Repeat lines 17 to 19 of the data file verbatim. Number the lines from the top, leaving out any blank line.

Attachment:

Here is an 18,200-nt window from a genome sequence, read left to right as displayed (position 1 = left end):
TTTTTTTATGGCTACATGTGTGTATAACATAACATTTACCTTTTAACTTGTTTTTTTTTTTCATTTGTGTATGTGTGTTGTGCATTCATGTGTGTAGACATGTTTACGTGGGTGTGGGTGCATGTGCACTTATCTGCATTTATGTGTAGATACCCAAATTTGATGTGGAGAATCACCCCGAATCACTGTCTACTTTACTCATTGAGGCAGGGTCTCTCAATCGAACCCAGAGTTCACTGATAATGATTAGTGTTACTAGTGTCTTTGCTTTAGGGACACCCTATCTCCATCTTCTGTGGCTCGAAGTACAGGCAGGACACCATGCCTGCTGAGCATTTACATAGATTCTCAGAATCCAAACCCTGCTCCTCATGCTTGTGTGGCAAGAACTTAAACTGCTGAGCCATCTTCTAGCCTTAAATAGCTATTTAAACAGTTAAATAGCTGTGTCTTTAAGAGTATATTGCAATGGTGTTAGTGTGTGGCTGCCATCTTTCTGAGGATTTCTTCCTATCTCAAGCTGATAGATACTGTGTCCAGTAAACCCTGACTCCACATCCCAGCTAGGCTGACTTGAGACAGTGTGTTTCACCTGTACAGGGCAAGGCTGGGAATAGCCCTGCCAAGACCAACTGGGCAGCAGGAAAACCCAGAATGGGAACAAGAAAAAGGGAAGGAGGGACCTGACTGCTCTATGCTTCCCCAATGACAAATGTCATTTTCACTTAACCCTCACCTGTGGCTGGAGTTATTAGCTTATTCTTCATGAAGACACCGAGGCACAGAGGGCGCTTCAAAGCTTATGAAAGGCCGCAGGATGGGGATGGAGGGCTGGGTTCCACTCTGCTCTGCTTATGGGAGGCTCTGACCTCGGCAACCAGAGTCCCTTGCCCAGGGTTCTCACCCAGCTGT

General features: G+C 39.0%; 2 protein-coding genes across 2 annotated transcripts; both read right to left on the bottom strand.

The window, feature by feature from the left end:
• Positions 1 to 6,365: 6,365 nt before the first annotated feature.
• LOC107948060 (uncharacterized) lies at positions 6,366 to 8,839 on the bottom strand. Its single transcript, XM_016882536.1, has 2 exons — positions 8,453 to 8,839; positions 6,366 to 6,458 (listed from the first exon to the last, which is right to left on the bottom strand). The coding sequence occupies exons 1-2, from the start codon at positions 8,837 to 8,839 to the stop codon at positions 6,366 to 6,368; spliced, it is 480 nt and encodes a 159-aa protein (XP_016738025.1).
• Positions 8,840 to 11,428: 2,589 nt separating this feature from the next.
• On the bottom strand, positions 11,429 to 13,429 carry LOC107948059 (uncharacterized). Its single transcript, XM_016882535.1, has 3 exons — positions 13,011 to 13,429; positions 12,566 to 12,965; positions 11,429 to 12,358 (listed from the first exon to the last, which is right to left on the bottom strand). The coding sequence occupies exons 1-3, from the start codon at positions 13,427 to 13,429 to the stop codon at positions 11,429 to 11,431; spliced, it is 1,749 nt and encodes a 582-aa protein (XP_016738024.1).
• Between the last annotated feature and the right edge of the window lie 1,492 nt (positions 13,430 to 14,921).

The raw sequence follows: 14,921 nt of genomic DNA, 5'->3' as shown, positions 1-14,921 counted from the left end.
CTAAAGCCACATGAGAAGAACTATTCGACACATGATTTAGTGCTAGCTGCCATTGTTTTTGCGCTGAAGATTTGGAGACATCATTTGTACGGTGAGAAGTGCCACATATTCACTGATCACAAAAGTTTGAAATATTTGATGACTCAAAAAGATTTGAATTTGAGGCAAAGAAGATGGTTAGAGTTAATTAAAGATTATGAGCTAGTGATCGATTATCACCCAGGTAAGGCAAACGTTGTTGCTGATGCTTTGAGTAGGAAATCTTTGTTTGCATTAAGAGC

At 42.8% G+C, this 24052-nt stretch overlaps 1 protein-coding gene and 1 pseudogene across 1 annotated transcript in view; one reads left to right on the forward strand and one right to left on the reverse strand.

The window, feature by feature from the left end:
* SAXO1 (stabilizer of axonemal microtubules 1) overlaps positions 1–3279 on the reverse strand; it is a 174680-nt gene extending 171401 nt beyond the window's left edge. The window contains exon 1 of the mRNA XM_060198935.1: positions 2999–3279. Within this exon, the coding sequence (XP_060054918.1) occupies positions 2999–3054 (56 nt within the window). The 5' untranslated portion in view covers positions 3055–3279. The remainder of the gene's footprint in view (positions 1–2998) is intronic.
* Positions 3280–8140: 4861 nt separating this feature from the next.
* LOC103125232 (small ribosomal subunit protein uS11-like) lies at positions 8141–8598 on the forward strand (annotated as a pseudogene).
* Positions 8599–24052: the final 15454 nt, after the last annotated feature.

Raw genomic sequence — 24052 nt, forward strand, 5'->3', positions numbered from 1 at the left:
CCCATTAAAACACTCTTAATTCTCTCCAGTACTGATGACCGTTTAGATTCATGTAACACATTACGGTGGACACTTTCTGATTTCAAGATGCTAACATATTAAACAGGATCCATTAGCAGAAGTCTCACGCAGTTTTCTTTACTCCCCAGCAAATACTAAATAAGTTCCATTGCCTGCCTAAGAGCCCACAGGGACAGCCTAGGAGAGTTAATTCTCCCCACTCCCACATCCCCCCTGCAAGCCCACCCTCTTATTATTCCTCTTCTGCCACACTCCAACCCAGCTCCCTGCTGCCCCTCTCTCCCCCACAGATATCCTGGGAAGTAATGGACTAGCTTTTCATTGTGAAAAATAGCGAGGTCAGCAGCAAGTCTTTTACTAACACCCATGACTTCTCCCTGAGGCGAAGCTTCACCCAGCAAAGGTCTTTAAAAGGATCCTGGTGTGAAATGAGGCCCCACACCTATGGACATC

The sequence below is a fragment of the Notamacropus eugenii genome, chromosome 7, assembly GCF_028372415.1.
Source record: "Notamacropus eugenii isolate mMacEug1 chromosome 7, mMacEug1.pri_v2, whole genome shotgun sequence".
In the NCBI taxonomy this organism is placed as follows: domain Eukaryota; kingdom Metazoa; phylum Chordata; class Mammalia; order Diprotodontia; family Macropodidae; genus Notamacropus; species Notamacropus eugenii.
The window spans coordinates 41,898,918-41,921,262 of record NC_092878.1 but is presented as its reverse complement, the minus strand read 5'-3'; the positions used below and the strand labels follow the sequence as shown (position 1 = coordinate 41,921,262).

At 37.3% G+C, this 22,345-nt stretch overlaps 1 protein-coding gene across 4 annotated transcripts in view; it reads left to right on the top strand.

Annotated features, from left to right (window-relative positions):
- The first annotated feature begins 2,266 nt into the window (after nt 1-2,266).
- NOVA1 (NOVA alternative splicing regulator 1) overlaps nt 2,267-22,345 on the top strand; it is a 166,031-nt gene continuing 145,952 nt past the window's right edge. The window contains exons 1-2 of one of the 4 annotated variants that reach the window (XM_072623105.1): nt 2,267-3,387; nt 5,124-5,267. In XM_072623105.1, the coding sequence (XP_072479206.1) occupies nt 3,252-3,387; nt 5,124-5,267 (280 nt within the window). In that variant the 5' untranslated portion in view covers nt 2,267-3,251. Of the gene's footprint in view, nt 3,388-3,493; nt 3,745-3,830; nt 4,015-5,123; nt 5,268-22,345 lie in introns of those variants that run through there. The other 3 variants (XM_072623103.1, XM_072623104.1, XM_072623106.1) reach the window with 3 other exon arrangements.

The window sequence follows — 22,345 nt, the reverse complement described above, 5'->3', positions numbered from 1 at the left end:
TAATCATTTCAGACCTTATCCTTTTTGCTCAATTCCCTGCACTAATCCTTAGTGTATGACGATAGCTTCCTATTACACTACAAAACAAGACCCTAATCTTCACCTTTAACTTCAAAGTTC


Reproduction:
* Positions 8599–24052: the final 15454 nt, after the last annotated feature.

Raw genomic sequence — 24052 nt, forward strand, 5'->3', positions numbered from 1 at the left:
CCCATTAAAACACTCTTAATTCTCTCCAGTACTGATGACCGTTTAGATTCATGTAACACATTACGGTGGACACTTTCTGATTTCAAGATGCTAACATATTAAACAGGATCCATTAGCAGAAGTCTCACGCAGTTTTCTTTACTCCCCAGCAAATACTAAATAAGTTCCATTGCCTGCCTAAGAGCCCACAGGGACAGCCTAGGAGAGTTAATTCTCCCCACTCCCACATCCCCCCTGCAAGCCCACCCTCTTATTATTCCTCTTCTGCCACACTCCAACCCAGCTCCCTGCTGCCCCTCTCTCCCCCACAGATATCCTGGGAAGTAATGGACTAGCTTTTCATTGTGAAAAATAGCGAGGTCAGCAGCAAGTCTTTTACTAACACCCATGACTTCTCCCTGAGGCGAAGCTTCACCCAGCAAAGGTCTTTAAAAGGATCCTGGTGTGAAATGAGGCCCCACACCTATGGACATC